Emergency Repairs Will Soon Begin on Grand Central Viaduct

A stone wall crashed to the sidewalk of 42nd Street, miraculously missing pedestrians streaming toward Grand Central at the start of rush hour when the errant truck crashed into the parapet on the elevated roadway that encircles the Terminal. The northbound 18-wheel flatbed, making too tight a turn, sent tons of pink granite crashing through a canvas awning at Pershing Square shortly after 4 p.m.

The truck driver, Joseph Herbert Jr., of Delaware, was ticketed for numerous traffic violations. The truck, owned by Western Express of Nashville, was too long, too wide and had an unsecured load as well as being on the route illegally.

Metro-North immediately called Kafka Construction Co. of Long Island City, which had done the exterior renovation of the Terminal and was very familiar with the viaduct structures. They responded quickly to assess damage and stabilize the structure. Plans for repairs are being finalized with the New York City Department of Transportation. To add protection, the railroad has proposed that the roadway be narrowed with the addition of a wider, reinforced curb.

Like the lower half of the terminal, the balustrade is made of Stony Creek granite from Connecticut. Fabricators will return to the original source to find matching stone to carve new balusters and coping.

The historic balustrade lines the elevated circumferential roadway that begins with a ramp at 40st Street and splits at the larger-than-life statue of Cornelius Vanderbilt at the southern fa├žade of Grand Central. The northbound roadway passes on the east side of the Terminal and the southbound road passes on the west. The road, technically Park Avenue, then passes the Met Life Building, crosses over 45th Street and through 220 Park Avenue (the old New York Central Railroad building) where it descends to street level at 46th Street and Park Avenue.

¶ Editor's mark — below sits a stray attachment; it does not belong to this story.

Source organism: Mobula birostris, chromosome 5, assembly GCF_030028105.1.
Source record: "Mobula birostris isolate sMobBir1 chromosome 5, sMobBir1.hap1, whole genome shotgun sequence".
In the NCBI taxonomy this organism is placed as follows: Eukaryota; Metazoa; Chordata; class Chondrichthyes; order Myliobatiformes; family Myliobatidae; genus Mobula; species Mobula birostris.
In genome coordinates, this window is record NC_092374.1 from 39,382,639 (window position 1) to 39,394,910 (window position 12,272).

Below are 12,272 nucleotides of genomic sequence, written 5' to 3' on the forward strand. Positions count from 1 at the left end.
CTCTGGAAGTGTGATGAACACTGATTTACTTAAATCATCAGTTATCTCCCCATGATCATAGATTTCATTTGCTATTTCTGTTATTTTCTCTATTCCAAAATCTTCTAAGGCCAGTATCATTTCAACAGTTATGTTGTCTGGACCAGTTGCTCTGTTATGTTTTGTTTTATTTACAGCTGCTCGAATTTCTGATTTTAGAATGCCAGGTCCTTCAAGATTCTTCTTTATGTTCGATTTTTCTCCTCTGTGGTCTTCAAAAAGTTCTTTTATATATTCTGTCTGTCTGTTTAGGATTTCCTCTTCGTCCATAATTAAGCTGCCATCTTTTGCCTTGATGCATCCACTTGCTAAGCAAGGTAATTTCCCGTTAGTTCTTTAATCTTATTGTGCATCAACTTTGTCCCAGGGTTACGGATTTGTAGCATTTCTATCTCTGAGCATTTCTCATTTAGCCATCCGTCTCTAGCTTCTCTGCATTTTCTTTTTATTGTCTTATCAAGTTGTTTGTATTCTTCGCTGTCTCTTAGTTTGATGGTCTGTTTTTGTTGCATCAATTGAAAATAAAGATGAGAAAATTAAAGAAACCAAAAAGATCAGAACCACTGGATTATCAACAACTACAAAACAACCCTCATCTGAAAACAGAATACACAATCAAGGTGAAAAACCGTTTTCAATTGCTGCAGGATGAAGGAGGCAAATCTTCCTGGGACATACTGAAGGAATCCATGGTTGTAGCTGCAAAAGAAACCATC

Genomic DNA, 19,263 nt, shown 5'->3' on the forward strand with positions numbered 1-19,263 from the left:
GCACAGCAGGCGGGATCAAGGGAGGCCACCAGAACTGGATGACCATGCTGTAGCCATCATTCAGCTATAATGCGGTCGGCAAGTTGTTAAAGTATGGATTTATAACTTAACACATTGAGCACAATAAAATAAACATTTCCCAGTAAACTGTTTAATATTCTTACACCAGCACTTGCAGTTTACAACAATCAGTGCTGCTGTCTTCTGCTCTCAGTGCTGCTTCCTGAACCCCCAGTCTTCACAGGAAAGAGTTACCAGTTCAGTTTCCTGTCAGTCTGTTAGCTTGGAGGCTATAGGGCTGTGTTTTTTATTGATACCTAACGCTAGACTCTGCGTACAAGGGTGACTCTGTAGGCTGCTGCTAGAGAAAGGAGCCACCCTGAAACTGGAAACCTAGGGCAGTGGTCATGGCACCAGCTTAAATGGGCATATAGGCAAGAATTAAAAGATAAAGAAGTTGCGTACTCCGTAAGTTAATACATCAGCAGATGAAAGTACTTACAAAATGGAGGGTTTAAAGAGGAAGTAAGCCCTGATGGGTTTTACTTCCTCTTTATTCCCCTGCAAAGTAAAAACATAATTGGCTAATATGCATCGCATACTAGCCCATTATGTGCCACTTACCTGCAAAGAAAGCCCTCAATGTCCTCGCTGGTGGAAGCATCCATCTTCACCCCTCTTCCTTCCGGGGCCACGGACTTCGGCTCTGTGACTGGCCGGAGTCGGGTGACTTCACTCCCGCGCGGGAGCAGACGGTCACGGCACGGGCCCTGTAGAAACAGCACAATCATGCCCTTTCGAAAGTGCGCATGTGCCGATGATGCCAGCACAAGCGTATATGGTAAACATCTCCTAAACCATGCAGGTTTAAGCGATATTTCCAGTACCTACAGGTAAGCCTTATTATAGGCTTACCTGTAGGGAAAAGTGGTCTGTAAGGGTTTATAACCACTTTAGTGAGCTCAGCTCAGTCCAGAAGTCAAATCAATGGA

The main entrance to Grand Central and 42nd Street itself were closed for hours while building engineers from Metro-North and inspectors from various New York City departments accessed the damage to the roadway and the terminal. A large vertical crack in the granite fa├žade of the terminal was seen to the right of the front doors. Engineers determined that the steel frame behind it was not damaged and the entrance A was reopened to the public. Vehicular traffic also resumed on the viaduct.

Metro-North workers gathered every piece of the shattered balustrade from the sidewalk. Some pieces will be salvaged while others will have to be carved to match the originals. Metro-North will seek damages to cover all repair costs.

Heavy-duty construction scaffolding was erected below the damage. Workers using a crane removed destabilized stone from the viaduct and erected a protective barrier for the length of the missing stone.

There were no train delays, although some commuters had to scramble to find alternate entrances to the Terminal.